Using probiotics to prevent antibiotic resistance is a relatively new concept that requires more significant studies to prove its positive value and application.

For instance, contrasting results were observed in a 2021 study that was performed to check the effect of 11 probiotic strains on antibiotic naive participants. Surprisingly, for some participants whose gut was permissive to the colonization of new species, the probiotics reduced the number of antibiotic resistance genes.

However, for others, probiotic supplementation after an antibiotic course prevented the decrease in antibiotic-resistant species in the gut and instead supported their bloom.

Hence, the effect of probiotic supplementation with antibiotics may vary from person to person.

Probiotics After Antibiotics – A Good Idea?

No, taking probiotics after antibiotics without your healthcare provider’s approval is not a good idea. The reason behind this is that most studies on probiotics have generated controversial findings.

On top of this, neither the US Food and Drug Administration (FDA) nor any other European regulators have approved the use of probiotics after antibiotics.

For instance, even though a 2012 meta-analysis of 82 studies did detect a positive correlation between taking probiotics after antibiotics, it could not detect the specific strain that works because of the inconsistency of the probiotic cocktails used in every study.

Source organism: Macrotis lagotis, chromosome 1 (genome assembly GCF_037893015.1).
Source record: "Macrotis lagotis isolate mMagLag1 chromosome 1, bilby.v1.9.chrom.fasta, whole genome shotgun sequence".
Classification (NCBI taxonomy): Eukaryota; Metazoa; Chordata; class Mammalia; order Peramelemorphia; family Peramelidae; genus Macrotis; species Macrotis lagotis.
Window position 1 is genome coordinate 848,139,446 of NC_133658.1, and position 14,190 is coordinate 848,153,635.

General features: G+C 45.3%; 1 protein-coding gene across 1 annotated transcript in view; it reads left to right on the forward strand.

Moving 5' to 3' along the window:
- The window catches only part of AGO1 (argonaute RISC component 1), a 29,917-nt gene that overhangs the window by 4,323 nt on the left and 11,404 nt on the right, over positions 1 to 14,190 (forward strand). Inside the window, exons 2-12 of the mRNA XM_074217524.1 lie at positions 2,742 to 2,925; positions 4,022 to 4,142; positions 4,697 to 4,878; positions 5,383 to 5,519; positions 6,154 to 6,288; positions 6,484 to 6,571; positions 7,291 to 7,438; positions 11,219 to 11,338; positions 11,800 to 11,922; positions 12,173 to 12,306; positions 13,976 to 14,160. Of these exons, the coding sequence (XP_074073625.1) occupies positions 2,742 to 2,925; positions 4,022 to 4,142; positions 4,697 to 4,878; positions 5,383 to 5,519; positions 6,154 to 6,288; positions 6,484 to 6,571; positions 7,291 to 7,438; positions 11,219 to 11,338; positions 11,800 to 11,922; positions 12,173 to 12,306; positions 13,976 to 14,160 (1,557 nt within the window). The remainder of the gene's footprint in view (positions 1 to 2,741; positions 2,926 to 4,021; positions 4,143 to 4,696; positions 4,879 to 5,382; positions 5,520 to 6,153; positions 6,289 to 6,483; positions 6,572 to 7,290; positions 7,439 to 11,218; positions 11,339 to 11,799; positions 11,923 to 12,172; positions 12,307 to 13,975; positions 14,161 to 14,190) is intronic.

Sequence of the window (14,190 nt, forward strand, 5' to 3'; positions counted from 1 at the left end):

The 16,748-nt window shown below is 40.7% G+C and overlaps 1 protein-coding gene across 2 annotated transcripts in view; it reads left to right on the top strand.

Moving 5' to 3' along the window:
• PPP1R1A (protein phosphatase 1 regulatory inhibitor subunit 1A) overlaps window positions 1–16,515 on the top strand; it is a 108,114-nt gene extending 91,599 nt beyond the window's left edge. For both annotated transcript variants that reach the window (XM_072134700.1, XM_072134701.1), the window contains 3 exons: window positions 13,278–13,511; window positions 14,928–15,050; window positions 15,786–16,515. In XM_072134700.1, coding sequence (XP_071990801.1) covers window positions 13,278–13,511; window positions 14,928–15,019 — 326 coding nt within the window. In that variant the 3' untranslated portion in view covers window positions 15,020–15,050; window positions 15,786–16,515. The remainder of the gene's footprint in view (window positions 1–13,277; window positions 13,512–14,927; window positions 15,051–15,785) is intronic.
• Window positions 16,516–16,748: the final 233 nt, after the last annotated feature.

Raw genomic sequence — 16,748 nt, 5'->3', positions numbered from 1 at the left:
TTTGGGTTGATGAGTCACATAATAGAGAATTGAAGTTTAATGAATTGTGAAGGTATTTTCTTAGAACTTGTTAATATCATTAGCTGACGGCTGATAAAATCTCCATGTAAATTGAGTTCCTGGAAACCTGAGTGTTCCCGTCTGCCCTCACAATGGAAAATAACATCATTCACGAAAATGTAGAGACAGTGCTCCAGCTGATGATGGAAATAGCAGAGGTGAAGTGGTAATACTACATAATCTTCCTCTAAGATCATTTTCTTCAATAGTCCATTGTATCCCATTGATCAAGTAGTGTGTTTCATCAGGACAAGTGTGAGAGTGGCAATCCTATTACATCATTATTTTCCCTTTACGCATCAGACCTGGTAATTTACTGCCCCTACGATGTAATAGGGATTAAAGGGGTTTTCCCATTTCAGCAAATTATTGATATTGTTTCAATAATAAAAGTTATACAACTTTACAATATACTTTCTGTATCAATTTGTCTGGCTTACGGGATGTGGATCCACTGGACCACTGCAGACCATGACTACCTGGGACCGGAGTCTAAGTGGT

In addition to this, another study I referred to in the above section also found that probiotic supplementation after an antimicrobial therapy may, in some cases, delay the recovery of the normal gut microbiota.

Nonetheless, you don’t stop eating food with antibiotics, do you? 

And most of us are already consuming some kind of fermented foods and dairy products in our diet. This could mean that natural probiotic foods may have a lower risk-to-benefit ratio than probiotic supplements.

So, here are the two probiotic foods you can consume to restabilize your intestinal microbiome if your doctor hasn’t clearly abstained you against them. 

Furthermore, remember to discuss these foods with your doctor as well before incorporating them into your diet.

Best Probiotics to Take With Antibiotics

probiotics natural foods
  • Yogurt

In order to produce yogurt from milk, the Streptococcus thermophilus and Lactobacillus bulgaricuss bacteria are allowed to ferment the lactose in milk into lactic acid.

Therefore, according to the Codex Alimentarius and other national regulatory agencies’ guidelines, standard yogurt may contain a minimum of 100 million live cultures per gram.

Hence, since yogurt has so many good bacteria, it might be the ideal food to fix your gut microbiota balance.

  • Kimchi 

For producing kimchi, the probiotic lactic acid bacteria are allowed to ferment the vegetables, most commonly cabbage. And the best part is that the process of kimchi formation eradicates the growth of putrefactive bacteria.